On Ash Wednesday, There's a Science to Making a Successful Lenten Sacrifice

Self-denial is a lot easier if it doesn't immediately follow a binge.

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At the heart of the Christian fasting season of Lent, which immediately follows the excesses of Mardi Gras, is an age-old conundrum: Is it easier to abstain from something after one big binge? Unfortunately, Mardi Gras, which is French for “Fat Tuesday,” may not set Lent observers up for success. Scientists say that quitting on a full stomach can actually encourage a mindset that not only sets fasters up for failure — but also to fail in spectacular fashion.

Mardi Gras traditionally marks the last day until Easter that Christians are allowed to regularly indulge in rich foods, meat, alcohol, and sometimes even sex. These days, Lenten fasting traditions are much more varied, but they still follow the same general principle: 40 days of self-denial bring the faithful into closer contact with the divine.

But according to nutrition researchers, self-denial would be a lot easier without the time-honored tradition of preceding a period of fasting and abstinence with a blow-out party full of sweets and booze.

Read about how newborn rabbits came to be exempt from Lenten rules about eating meat on Fridays.

King cake, a New Orleans Mardi Gras tradition, doesn't exactly set the stage for 40 days of reverent fasting.

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Restrictive Diets Can Trigger Overeating

People who know they are beginning a fast the next day seem to inhabit a unique psychological state. A 2002 study in the Journal of Abnormal Psychology showed that an impending diet can drive people to overeat in the day before the diet begins. In that study, researchers told some participants they would begin a restrictive diet the next day, then gave them the opportunity to taste test some food. Perhaps unsurprisingly, they ended up eating significantly more than their counterparts who were told they wouldn’t begin a diet the next day.

“These results confirm that merely planning to go on a diet can trigger overeating in restrained eaters, reflecting the dynamic connection between dieting and overeating,” wrote the study’s authors. The results suggest that the overindulgences of Mardi Gras are more than just a regular party. The king cakes, drinking, and general debauchery are, by design, fueled at least in part by the knowledge that Lent is just over the horizon.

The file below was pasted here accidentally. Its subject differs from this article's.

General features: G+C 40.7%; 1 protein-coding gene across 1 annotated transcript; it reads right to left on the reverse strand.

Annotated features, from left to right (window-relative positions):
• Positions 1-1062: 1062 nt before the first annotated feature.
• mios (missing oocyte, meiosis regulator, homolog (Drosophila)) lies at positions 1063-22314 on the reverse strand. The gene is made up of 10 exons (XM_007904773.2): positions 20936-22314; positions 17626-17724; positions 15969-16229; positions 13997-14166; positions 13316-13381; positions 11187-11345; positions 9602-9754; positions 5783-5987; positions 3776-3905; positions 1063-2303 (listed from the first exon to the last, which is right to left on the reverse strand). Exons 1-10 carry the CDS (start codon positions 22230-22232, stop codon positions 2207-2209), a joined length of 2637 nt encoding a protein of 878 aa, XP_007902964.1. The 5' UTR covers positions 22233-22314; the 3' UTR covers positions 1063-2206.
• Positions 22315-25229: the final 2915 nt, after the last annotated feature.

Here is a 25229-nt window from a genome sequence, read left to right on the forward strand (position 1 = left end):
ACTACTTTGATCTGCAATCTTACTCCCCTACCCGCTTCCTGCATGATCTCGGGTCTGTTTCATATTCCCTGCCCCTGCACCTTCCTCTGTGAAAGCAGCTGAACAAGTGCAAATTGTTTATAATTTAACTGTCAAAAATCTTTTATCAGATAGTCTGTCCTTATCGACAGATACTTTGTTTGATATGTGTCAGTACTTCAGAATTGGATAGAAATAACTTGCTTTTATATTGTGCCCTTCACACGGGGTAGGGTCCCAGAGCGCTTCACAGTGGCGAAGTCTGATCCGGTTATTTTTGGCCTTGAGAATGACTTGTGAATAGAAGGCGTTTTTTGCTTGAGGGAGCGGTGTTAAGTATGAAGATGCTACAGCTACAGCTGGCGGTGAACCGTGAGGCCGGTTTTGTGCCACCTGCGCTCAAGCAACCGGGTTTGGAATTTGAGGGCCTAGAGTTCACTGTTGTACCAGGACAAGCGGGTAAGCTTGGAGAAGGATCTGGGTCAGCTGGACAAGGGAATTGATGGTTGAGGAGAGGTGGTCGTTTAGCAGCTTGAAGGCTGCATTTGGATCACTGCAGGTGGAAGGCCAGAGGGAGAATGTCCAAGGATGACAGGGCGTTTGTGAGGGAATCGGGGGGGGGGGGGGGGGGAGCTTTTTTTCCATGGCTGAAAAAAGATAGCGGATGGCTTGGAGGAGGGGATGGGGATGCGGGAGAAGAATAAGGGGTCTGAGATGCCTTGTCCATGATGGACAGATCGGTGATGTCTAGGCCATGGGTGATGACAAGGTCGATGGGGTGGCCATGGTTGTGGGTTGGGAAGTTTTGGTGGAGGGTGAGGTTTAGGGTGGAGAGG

Overindulging in Advance Fosters an Unhealthy Relationship to Food

Over the years, Mardi Gras has morphed into much more than a Christian holiday, as secular pilgrims venture to New Orleans, Mobile, St. Louis, and other US cities to take part in the carnival. And while it’s no party, non-Christians also use Lent as an opportunity to abstain from overindulging in certain habits as an exercise in self-control. Regardless of their motivations, however, Mardi Gras could undermine their aims.

Nutrition experts have observed this phenomenon around New Year’s, too: Before putting down the sweets on January 1, many might be tempted to overindulge in advance — a phenomenon they call the “Last Supper effect.”

Dietician Rebecca McManamon, told The Independent that this notion can encourage an unhealthy attitude toward food, creating a mindset that some foods are “good” and some are “bad.”

“To consider any food to be ‘wholly bad’ may be detrimental,” she said, pointing out that this idea can lead to disordered eating and a negative self-image. “Orthorexia — when obsessing about healthy foods can become all consuming — and deviating from ‘healthy’ foods may cause large amounts of guilt of self-loathing.”

A Binge Before a Diet Can Turn a Minor Slip Into Another Binge

And as far as results go, experts suggest that a binge before a period of abstinence may also create a mindset in which a minor failure to adhere to the diet can quickly turn into an extreme failure. Claudia T. Felty, PhD, RD weighed in on the matter for Health in 2017, when Kim Kardashian was planning to overhaul her diet — and went wild with pizza and ice cream in preparation. She warns that overindulging on something before you stop it altogether can foster an all-or-nothing attitude toward it.

“Over time, you’re going to be around those foods and you’re going to be tempted by them,” said Felty. “When you set them up as foods you binge on now and then never eat again, that binge mentality comes back.”

She also notes that the forbidden nature of the foods you love can make you crave them even more.

So What Should You Do?

For Christians, the answer is pretty straightforward: As a religious observance, Lent has a spiritual purpose, which should make it easier to stick to.

As for non-Christians using Lent as an opportunity to jumpstart healthier eating habits, maybe aim for something more attainable than total abstinence. Some nutritionists recommend a 5:2 rule, in which five days of healthy eating habits earn you two days of junk food. You could also just focus on accepting yourself as you are.

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